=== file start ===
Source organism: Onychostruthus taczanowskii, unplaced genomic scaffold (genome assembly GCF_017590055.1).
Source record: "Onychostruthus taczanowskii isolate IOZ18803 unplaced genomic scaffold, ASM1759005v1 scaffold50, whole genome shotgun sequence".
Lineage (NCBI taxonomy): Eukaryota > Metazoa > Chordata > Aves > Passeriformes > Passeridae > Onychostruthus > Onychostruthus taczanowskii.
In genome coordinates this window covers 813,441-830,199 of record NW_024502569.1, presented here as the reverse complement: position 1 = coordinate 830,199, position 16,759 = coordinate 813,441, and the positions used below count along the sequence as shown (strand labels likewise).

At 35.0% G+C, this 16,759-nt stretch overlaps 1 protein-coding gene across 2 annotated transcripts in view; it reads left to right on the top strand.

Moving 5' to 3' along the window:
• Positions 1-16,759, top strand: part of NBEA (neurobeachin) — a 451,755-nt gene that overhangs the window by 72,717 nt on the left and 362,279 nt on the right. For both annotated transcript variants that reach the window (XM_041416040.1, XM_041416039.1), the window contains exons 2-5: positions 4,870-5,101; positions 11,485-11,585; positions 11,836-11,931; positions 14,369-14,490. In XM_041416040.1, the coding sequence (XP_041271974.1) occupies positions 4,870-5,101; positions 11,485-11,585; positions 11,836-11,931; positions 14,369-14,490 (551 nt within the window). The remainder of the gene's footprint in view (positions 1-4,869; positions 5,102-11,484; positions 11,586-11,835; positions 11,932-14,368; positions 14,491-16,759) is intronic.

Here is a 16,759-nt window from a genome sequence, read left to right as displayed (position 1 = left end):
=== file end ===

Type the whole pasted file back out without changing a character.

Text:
Source organism: Onychostruthus taczanowskii, unplaced genomic scaffold (genome assembly GCF_017590055.1).
Source record: "Onychostruthus taczanowskii isolate IOZ18803 unplaced genomic scaffold, ASM1759005v1 scaffold50, whole genome shotgun sequence".
Lineage (NCBI taxonomy): Eukaryota > Metazoa > Chordata > Aves > Passeriformes > Passeridae > Onychostruthus > Onychostruthus taczanowskii.
In genome coordinates this window covers 813,441-830,199 of record NW_024502569.1, presented here as the reverse complement: position 1 = coordinate 830,199, position 16,759 = coordinate 813,441, and the positions used below count along the sequence as shown (strand labels likewise).

At 35.0% G+C, this 16,759-nt stretch overlaps 1 protein-coding gene across 2 annotated transcripts in view; it reads left to right on the top strand.

Moving 5' to 3' along the window:
• Positions 1-16,759, top strand: part of NBEA (neurobeachin) — a 451,755-nt gene that overhangs the window by 72,717 nt on the left and 362,279 nt on the right. For both annotated transcript variants that reach the window (XM_041416040.1, XM_041416039.1), the window contains exons 2-5: positions 4,870-5,101; positions 11,485-11,585; positions 11,836-11,931; positions 14,369-14,490. In XM_041416040.1, the coding sequence (XP_041271974.1) occupies positions 4,870-5,101; positions 11,485-11,585; positions 11,836-11,931; positions 14,369-14,490 (551 nt within the window). The remainder of the gene's footprint in view (positions 1-4,869; positions 5,102-11,484; positions 11,586-11,835; positions 11,932-14,368; positions 14,491-16,759) is intronic.

Here is a 16,759-nt window from a genome sequence, read left to right as displayed (position 1 = left end):